From student to startup
BY VAL McFARLANE
Ask Herk Kailis what he’s doing at the weekend and you’re likely to get the answer: “The same thing I do Monday to Friday.”
The 27-year-old has put his social life on hold to give his startup, NoteXchange, the best possible chance of success. It’s all-consuming, but for Kailis and his co-founder Robbie Russo, it’s the only option. “There’s no hacking a startup. There’s no putting your jacket on the back of your chair and leaving it for the manager to see,” he says.
NoteXchange is a platform that allows students to buy or sell lecture notes. It launched in January at the University of Melbourne, has now expanded to Deakin and Monash Universities.
Kailis (BA, BCom, ME 2014) and Russo (BSc, DipLang 2013, ME 2014) hope to eventually take NoteXchange to China. “The Australian market is too small. We’re only 26 million people and you can’t sell anything in any sort of volume. That’s why everyone goes overseas,” he says.
“Education in China is massive. They’ve got 35 million students at the moment and that’s going to go to 70 million in the next five years. We feel like there’s scope to go in there but we need to have an operating business here that’s earning revenue.”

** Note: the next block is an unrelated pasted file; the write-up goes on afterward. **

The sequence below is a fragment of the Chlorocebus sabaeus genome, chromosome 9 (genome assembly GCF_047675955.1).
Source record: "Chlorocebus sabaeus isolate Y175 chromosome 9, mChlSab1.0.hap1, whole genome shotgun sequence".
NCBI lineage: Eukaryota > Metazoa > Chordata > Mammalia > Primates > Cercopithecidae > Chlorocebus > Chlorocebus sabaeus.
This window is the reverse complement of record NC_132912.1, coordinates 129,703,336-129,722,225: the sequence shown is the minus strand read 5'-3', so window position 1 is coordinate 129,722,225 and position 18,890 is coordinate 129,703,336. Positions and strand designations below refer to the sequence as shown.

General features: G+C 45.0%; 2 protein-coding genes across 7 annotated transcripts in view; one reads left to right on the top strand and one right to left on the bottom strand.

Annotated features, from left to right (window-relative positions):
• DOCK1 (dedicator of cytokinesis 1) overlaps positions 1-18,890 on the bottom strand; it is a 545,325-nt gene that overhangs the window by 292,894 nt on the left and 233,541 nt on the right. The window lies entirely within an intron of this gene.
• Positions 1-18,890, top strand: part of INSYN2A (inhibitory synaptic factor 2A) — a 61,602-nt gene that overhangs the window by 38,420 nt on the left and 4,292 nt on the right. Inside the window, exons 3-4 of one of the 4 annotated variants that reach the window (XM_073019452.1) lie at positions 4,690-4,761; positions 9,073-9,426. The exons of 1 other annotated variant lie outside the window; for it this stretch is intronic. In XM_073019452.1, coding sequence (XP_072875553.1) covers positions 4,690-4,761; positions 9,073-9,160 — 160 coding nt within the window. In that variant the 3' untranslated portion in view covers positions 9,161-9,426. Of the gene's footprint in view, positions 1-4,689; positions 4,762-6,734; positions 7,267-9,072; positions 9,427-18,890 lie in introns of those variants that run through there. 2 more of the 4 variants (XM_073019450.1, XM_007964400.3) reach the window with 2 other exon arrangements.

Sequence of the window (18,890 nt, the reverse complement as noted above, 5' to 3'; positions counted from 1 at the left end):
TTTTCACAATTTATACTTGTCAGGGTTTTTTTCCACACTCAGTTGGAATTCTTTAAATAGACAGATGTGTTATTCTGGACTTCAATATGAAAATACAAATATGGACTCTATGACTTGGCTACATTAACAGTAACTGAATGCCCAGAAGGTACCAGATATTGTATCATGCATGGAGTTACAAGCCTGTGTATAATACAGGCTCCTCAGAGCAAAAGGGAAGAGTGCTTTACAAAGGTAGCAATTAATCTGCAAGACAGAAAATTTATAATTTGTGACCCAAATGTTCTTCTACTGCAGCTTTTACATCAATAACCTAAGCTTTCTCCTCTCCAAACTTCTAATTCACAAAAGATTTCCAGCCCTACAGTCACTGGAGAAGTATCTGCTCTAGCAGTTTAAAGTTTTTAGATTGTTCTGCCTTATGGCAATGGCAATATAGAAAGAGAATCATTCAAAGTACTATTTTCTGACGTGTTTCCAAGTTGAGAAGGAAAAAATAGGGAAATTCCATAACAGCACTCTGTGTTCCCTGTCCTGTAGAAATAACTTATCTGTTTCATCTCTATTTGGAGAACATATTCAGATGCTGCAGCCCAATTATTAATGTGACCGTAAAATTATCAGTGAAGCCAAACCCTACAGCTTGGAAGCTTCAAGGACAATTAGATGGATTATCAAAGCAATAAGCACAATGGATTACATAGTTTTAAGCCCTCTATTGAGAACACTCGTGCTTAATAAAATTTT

Their big ideas are being supported by the Melbourne Accelerator Program (MAP). In addition to some funding, it gives them the opportunity to work alongside other startups, and access to mentors. It’s part of the University’s contribution to creating a stronger entrepreneurial culture in Australia, along with the Master of Entrepreneurship launching in 2016.
Kailis comes from a long line of entrepreneurs and isn’t daunted by the risks involved. If NoteXchange doesn’t hit the big time, he’ll try again with something else. And, he says, it’s not about the money.
“We never look at our business in terms of how we can maximise profit. We look at it as how can we deliver the best experience, the best product to our customer. If we can get 10 per cent of that right maybe they’ll come back again,” he says.
“If you’re motivated by money a 110-hour week is not going to do much for you – especially when you’re making zero dollars a week. But when you see people get benefit from a product you’ve created, it’s really rewarding.”
And his advice for current students who want to create a business from scratch? Study hard, learn as much as you can – then use what you’ve learned to create a startup.
And accept that you will have to keep learning. “You learn very quickly in a startup because you have to do everything,” Kailis says. “You learn all about marketing, about sales, tech stuff…you have to be CEO, CTO, janitor, you name it – you’re doing every job. There’s no steeper learning curve.”